February 8, 2015
Freedom of artistic expression has been the subject of intense discussion (and unfortunately not only discussion) lately, from Sderot to Paris. Two experiences in which I agreed to, or even initiated, a kind of censorship of my work, may shed a slightly different light on the subject.
The more recent story began about two months ago with a request from an editor of a magazine aimed at the ultra-Orthodox public, to use this image:
I explained that this is a partial image, and that the whole drawing looks like this:
and that it portrays an imagined encounter between Rabbi Kalanymos Shapira, the Piaseczna Rebbe (next to whose writings the image was to appear) and the painter Malva Schalek, part of my series of paintings The Painter and the Hassid which featured these two figures, who perished in the Holocaust but whose work survived, hidden. The editor explained that he cannot publicize an image showing a woman next to the Rabbi, but to his credit added that he wouldn’t dream of requesting that I approve cropping the image. For some reason, in addition to suggesting other images from the series that do not include people at all (such as the one on the left showing the milk jug in which the Rabbi’s writings were hidden) I also mentioned that it is customary practice to show parts of artworks, as long as the caption states that it’s a detail. We agreed that I would consider that option. I subsequently agreed to showing the partial image, on condition that a text written by me would accompany it. My thinking was that through the text I would provide a place for the erased female image, and thus invite interested readers to seek out the whole image. I viewed this as a opportunity for dialogue with a different and distant community.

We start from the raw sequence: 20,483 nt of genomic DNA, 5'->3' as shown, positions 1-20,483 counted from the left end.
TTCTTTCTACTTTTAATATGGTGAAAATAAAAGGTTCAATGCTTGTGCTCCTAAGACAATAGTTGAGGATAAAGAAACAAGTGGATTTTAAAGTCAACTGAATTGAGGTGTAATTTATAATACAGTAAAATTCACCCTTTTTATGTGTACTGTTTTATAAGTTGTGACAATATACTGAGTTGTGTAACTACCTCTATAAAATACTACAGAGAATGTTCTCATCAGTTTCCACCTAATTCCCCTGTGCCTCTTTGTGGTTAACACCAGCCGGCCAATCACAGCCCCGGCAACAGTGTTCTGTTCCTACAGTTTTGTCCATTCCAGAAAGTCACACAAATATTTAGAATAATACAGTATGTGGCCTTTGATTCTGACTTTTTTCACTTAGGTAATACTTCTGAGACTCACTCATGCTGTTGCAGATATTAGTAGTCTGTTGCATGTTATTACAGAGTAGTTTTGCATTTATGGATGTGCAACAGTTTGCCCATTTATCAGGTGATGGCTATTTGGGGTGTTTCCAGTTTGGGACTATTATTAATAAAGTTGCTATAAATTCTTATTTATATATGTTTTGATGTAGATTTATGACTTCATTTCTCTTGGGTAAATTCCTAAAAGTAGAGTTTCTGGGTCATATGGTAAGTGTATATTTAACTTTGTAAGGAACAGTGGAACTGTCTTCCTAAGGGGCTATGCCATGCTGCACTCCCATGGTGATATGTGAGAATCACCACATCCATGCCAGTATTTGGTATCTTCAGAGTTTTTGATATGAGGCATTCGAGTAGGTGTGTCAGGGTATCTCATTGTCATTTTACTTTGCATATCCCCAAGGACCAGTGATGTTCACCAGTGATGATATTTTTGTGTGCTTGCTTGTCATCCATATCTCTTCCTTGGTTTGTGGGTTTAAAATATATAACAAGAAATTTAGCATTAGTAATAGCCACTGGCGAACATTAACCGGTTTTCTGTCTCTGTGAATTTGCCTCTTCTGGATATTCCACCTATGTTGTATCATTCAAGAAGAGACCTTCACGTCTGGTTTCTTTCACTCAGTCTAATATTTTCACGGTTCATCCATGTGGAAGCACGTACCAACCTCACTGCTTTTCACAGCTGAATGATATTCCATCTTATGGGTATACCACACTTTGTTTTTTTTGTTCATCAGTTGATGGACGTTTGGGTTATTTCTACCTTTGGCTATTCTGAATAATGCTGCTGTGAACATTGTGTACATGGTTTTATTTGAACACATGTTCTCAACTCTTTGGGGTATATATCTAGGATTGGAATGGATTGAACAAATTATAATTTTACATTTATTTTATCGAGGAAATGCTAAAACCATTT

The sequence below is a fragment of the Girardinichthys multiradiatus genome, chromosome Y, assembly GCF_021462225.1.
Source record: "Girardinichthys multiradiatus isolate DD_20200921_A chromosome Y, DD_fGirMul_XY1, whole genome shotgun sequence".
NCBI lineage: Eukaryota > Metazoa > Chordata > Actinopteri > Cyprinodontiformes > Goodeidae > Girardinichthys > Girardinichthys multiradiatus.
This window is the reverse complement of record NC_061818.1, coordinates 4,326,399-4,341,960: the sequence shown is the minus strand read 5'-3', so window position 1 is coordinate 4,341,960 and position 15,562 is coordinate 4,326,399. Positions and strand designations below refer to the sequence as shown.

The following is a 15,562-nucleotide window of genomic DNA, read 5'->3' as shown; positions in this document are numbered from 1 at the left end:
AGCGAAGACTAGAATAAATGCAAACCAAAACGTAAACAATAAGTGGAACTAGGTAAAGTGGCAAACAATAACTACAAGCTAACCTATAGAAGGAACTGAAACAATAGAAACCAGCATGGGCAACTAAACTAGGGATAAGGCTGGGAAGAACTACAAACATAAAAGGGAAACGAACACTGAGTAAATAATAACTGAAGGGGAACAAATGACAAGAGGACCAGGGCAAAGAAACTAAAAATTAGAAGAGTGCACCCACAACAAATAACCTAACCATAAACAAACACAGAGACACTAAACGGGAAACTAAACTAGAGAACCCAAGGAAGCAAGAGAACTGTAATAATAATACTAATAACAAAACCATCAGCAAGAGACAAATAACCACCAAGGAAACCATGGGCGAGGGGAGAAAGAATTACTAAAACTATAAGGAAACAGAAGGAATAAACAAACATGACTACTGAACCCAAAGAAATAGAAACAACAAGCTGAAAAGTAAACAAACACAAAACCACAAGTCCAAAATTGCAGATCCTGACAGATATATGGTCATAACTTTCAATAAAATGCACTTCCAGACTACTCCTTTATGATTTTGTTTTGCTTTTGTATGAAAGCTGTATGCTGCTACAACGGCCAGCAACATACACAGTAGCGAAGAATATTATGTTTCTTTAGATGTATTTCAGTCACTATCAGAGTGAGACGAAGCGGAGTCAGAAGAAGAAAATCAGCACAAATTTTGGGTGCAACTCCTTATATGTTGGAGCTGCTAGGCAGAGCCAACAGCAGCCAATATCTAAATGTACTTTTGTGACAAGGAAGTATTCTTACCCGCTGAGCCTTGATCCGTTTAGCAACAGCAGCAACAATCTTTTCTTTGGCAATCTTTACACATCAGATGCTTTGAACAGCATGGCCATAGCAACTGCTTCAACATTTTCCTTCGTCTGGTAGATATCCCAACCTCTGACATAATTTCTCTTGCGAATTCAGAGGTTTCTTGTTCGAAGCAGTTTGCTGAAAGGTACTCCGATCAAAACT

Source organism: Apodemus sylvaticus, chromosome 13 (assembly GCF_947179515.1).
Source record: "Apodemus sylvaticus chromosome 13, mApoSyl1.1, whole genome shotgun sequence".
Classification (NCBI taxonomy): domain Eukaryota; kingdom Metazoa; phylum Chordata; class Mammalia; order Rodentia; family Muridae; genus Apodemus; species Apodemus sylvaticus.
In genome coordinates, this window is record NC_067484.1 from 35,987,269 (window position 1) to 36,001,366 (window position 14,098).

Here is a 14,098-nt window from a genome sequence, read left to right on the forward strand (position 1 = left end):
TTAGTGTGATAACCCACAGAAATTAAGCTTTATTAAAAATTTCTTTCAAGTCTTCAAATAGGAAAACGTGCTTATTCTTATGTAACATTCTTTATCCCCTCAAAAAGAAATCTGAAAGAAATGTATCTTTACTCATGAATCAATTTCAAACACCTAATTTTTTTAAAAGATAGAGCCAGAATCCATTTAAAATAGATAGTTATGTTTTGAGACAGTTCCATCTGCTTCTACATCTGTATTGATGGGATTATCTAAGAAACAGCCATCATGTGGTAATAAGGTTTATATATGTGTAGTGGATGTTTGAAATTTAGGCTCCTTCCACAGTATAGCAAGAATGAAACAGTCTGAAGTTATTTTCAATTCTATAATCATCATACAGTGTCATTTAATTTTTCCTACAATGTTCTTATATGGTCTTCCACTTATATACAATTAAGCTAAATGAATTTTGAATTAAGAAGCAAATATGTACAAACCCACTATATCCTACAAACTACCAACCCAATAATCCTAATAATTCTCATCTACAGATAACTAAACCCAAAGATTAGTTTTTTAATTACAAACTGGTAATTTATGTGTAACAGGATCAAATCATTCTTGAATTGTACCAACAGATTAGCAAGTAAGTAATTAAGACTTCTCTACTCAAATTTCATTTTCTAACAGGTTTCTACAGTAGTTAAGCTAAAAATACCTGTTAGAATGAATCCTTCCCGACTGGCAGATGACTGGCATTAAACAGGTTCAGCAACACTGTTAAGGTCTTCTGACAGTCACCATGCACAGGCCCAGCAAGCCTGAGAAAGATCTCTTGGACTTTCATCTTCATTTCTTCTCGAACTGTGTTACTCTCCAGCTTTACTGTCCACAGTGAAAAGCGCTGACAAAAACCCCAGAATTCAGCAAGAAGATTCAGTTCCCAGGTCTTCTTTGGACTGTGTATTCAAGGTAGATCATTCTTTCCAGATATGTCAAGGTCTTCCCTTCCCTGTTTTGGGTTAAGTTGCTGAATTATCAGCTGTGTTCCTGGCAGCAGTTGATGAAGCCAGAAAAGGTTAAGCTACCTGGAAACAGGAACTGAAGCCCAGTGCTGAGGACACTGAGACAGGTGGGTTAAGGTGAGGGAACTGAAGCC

When I understood that the magazine’s policy forbids portrayal of women altogether (and not just in the unusual fantastic-historical setting that I had created), I was distressed. Continuing my correspondence with the editor, I was pleased to discover that he is a staunch opponent of this policy, and has written against it in various forums where he even defined it as opposed to Jewish law. The fact that he remains anonymous here and in those forums is testimony to how tense this controversy is. After this exchange I felt, again, how fortunate I was to take part in a meaningful conversation that crossed over chasms of segregation.